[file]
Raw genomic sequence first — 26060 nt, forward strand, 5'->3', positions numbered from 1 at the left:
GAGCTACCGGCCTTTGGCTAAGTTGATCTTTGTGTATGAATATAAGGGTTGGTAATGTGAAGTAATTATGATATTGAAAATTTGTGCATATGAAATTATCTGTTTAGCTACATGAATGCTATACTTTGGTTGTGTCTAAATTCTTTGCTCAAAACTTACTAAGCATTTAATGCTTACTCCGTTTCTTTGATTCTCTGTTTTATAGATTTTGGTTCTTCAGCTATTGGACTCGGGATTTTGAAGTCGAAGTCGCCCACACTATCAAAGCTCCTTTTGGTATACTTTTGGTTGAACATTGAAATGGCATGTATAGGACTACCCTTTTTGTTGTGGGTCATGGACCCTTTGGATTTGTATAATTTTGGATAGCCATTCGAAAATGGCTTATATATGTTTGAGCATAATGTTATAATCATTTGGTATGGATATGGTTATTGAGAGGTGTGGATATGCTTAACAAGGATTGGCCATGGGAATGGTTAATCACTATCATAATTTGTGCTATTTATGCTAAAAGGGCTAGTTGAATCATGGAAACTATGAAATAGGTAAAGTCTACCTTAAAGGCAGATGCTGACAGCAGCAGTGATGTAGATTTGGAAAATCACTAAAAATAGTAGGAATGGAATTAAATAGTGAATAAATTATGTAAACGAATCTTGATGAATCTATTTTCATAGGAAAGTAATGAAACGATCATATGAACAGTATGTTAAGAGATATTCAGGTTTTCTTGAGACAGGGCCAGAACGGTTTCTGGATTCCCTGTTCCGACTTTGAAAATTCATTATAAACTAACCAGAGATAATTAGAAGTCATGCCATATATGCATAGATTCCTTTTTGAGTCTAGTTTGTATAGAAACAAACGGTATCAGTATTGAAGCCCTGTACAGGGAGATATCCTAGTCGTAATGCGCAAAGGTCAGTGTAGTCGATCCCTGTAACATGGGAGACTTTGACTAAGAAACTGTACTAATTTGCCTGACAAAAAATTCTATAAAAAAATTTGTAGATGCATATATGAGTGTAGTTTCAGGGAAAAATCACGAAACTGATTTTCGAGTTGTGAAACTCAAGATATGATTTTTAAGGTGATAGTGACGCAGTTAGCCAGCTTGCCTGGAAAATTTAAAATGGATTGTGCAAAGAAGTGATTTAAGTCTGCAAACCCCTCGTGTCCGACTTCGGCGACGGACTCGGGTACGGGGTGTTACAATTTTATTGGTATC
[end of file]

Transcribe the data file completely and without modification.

Raw genomic sequence first — 26060 nt, forward strand, 5'->3', positions numbered from 1 at the left:
GAGCTACCGGCCTTTGGCTAAGTTGATCTTTGTGTATGAATATAAGGGTTGGTAATGTGAAGTAATTATGATATTGAAAATTTGTGCATATGAAATTATCTGTTTAGCTACATGAATGCTATACTTTGGTTGTGTCTAAATTCTTTGCTCAAAACTTACTAAGCATTTAATGCTTACTCCGTTTCTTTGATTCTCTGTTTTATAGATTTTGGTTCTTCAGCTATTGGACTCGGGATTTTGAAGTCGAAGTCGCCCACACTATCAAAGCTCCTTTTGGTATACTTTTGGTTGAACATTGAAATGGCATGTATAGGACTACCCTTTTTGTTGTGGGTCATGGACCCTTTGGATTTGTATAATTTTGGATAGCCATTCGAAAATGGCTTATATATGTTTGAGCATAATGTTATAATCATTTGGTATGGATATGGTTATTGAGAGGTGTGGATATGCTTAACAAGGATTGGCCATGGGAATGGTTAATCACTATCATAATTTGTGCTATTTATGCTAAAAGGGCTAGTTGAATCATGGAAACTATGAAATAGGTAAAGTCTACCTTAAAGGCAGATGCTGACAGCAGCAGTGATGTAGATTTGGAAAATCACTAAAAATAGTAGGAATGGAATTAAATAGTGAATAAATTATGTAAACGAATCTTGATGAATCTATTTTCATAGGAAAGTAATGAAACGATCATATGAACAGTATGTTAAGAGATATTCAGGTTTTCTTGAGACAGGGCCAGAACGGTTTCTGGATTCCCTGTTCCGACTTTGAAAATTCATTATAAACTAACCAGAGATAATTAGAAGTCATGCCATATATGCATAGATTCCTTTTTGAGTCTAGTTTGTATAGAAACAAACGGTATCAGTATTGAAGCCCTGTACAGGGAGATATCCTAGTCGTAATGCGCAAAGGTCAGTGTAGTCGATCCCTGTAACATGGGAGACTTTGACTAAGAAACTGTACTAATTTGCCTGACAAAAAATTCTATAAAAAAATTTGTAGATGCATATATGAGTGTAGTTTCAGGGAAAAATCACGAAACTGATTTTCGAGTTGTGAAACTCAAGATATGATTTTTAAGGTGATAGTGACGCAGTTAGCCAGCTTGCCTGGAAAATTTAAAATGGATTGTGCAAAGAAGTGATTTAAGTCTGCAAACCCCTCGTGTCCGACTTCGGCGACGGACTCGGGTACGGGGTGTTACAATTTTATTGGTATC